Alzheimer?s Disease (AD) is the most common form of dementia, characterized by misfolding and aggregation of specific proteins which manifest in pathological features including neuronal loss, cognitive decline and histopathological hallmarks such as the accumulation of amyloid plaques and neurofibrillary tangles in the brain. Amyloid plaques comprise extracellular deposits of amyloid-b (Ab) aggregates, where A? oligomers are thought to be proteotoxic to neuronal function. Numerous studies have demonstrated that AD-associated proteotoxicity triggers an adaptive unfolded protein response (UPR) which attempts to restore proteostatic dysfunction due to accumulation of misfolded proteins in the endoplasmic reticulum (ER). UPR signaling is mediated through PERK/eIF2a, IRE1/XBP1, and ATF6 sensor pathways; relative contributions of these signaling arms to neurodegeneration is complex as they have dual roles in mediating cell survival and cell death. Elevations in PERK/phosphorylated eIF2a, XBP1 mRNA splicing, and increased levels of ER chaperones such as BiP/GRP78, GRP94 and PDI in human AD brain strongly suggests chronic activation of ER stress is evident in human AD pathology. Further, a polymorphism previously linked to bipolar disorders within the XBP1 promoter region was linked to increased AD risk in Chinese populations. Although it has been established that UPR pathways are activated in disorders such as AD, it is not clear whether UPR pathways confer neuroprotective effects, or if their activation can contribute to pathogenesis. Potential neuroprotective effects of the ATF6 pathway in neurodegeneration have remained particularly elusive. ATF6 functions as an ER stress sensor and transcription factor that promotes expression of genes that enhance proper protein folding via increased production of ER chaperones and increased degradation of misfolded proteins. We present new evidence that ATF6 is essential for synaptic function, as Atf6-/- mice display cognitive and behavioral defects associated with reduced synaptic spine density. Further, exogenous expression of the active ATF6 form suppressed accumulation of amyloid fibrils in a murine model of AD. These results provide strong evidence that ATF6 activation may have a physiological role in synaptic activity and cognitive behavior, and acute ATF6 activation can confer neuroprotective effects with AD-associated proteotoxicity. In the proposed study, our efforts will be focused on elucidating potential neuroprotective effects of ATF6 on neuronal and synaptic function, and differentiate potential roles for ATF6 in neurons and microglia. Given the effects of ATF6 on attenuating A? plaque formation, we will characterize proteins that are particularly susceptible to proteostatic dysfunction in AD. We will also characterize the effects of ATF6 mutational variants identified in human Achromatopsia patients on neuronal function, and determine whether pharmacological activation of ATF6 is protective in AD. The sum of these results will implicate a novel role for ATF6 in neuronal/synaptic function, and provide insight into potential strategies to reverse synaptic impairment through enhancing UPR function.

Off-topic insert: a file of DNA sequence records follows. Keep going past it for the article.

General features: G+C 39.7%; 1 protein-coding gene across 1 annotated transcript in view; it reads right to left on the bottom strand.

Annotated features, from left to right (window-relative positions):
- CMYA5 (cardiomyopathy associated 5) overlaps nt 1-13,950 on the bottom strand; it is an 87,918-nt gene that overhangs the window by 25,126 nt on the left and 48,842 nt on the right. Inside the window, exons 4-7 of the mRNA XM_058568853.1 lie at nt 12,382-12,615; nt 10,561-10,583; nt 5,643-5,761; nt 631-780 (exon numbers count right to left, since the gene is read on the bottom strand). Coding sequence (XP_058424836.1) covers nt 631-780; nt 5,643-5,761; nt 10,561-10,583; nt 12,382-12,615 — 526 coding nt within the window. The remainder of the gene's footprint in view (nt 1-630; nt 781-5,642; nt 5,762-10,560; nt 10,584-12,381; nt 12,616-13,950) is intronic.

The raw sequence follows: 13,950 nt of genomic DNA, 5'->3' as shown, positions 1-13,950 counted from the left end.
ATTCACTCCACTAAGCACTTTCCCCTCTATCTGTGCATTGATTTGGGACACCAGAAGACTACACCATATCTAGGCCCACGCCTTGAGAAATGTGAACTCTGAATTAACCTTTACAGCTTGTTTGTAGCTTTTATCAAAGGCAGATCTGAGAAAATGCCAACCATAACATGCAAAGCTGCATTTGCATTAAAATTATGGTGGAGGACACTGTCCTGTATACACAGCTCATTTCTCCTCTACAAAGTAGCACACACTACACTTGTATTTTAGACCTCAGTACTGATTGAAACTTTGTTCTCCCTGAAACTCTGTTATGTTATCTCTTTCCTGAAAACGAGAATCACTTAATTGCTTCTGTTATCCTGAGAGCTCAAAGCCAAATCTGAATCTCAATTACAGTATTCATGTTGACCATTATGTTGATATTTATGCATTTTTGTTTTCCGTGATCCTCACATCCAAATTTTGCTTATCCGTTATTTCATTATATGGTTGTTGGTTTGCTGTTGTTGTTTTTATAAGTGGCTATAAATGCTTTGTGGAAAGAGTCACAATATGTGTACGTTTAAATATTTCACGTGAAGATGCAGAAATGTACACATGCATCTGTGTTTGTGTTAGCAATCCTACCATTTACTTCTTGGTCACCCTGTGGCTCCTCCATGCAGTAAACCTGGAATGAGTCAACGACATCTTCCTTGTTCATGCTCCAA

The unfolded protein response (UPR) is activated with proteopathic stress, and its activation has been observed in neurodegenerative disorders such as Alzheimer?s disease (AD). ATF6 is a fundamental adaptive signaling arm within the UPR; our results indicate that Atf6 deletion in mice results in impaired cognitive phenotypes and synaptic function, and that enhancing ATF6 expression attenuates A? plaque formation. As this implicates potential neuroprotective effects of ATF6, the focus of this study is to characterize mechanisms underlying ATF6 neuroprotection in AD.